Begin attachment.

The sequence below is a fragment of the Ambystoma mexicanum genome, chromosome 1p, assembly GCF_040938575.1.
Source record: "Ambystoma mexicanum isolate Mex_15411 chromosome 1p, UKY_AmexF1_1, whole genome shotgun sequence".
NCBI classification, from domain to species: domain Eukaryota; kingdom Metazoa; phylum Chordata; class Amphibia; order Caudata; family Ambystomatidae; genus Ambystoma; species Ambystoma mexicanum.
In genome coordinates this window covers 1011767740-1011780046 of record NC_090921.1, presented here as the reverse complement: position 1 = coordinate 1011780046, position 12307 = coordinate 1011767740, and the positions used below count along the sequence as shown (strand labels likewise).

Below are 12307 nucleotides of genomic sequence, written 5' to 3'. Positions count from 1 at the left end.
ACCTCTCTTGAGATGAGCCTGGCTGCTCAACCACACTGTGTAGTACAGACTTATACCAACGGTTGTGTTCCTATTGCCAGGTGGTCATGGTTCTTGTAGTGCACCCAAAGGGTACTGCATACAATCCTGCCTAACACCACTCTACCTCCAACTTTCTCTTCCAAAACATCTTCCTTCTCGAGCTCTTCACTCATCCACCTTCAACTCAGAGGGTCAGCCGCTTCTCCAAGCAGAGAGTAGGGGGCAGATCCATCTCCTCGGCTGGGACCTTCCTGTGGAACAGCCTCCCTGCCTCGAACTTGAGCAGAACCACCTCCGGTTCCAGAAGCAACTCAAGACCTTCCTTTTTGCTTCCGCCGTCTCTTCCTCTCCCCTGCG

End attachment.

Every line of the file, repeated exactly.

The sequence below is a fragment of the Ambystoma mexicanum genome, chromosome 1p, assembly GCF_040938575.1.
Source record: "Ambystoma mexicanum isolate Mex_15411 chromosome 1p, UKY_AmexF1_1, whole genome shotgun sequence".
NCBI classification, from domain to species: domain Eukaryota; kingdom Metazoa; phylum Chordata; class Amphibia; order Caudata; family Ambystomatidae; genus Ambystoma; species Ambystoma mexicanum.
In genome coordinates this window covers 1011767740-1011780046 of record NC_090921.1, presented here as the reverse complement: position 1 = coordinate 1011780046, position 12307 = coordinate 1011767740, and the positions used below count along the sequence as shown (strand labels likewise).

Below are 12307 nucleotides of genomic sequence, written 5' to 3'. Positions count from 1 at the left end.
ACCTCTCTTGAGATGAGCCTGGCTGCTCAACCACACTGTGTAGTACAGACTTATACCAACGGTTGTGTTCCTATTGCCAGGTGGTCATGGTTCTTGTAGTGCACCCAAAGGGTACTGCATACAATCCTGCCTAACACCACTCTACCTCCAACTTTCTCTTCCAAAACATCTTCCTTCTCGAGCTCTTCACTCATCCACCTTCAACTCAGAGGGTCAGCCGCTTCTCCAAGCAGAGAGTAGGGGGCAGATCCATCTCCTCGGCTGGGACCTTCCTGTGGAACAGCCTCCCTGCCTCGAACTTGAGCAGAACCACCTCCGGTTCCAGAAGCAACTCAAGACCTTCCTTTTTGCTTCCGCCGTCTCTTCCTCTCCCCTGCG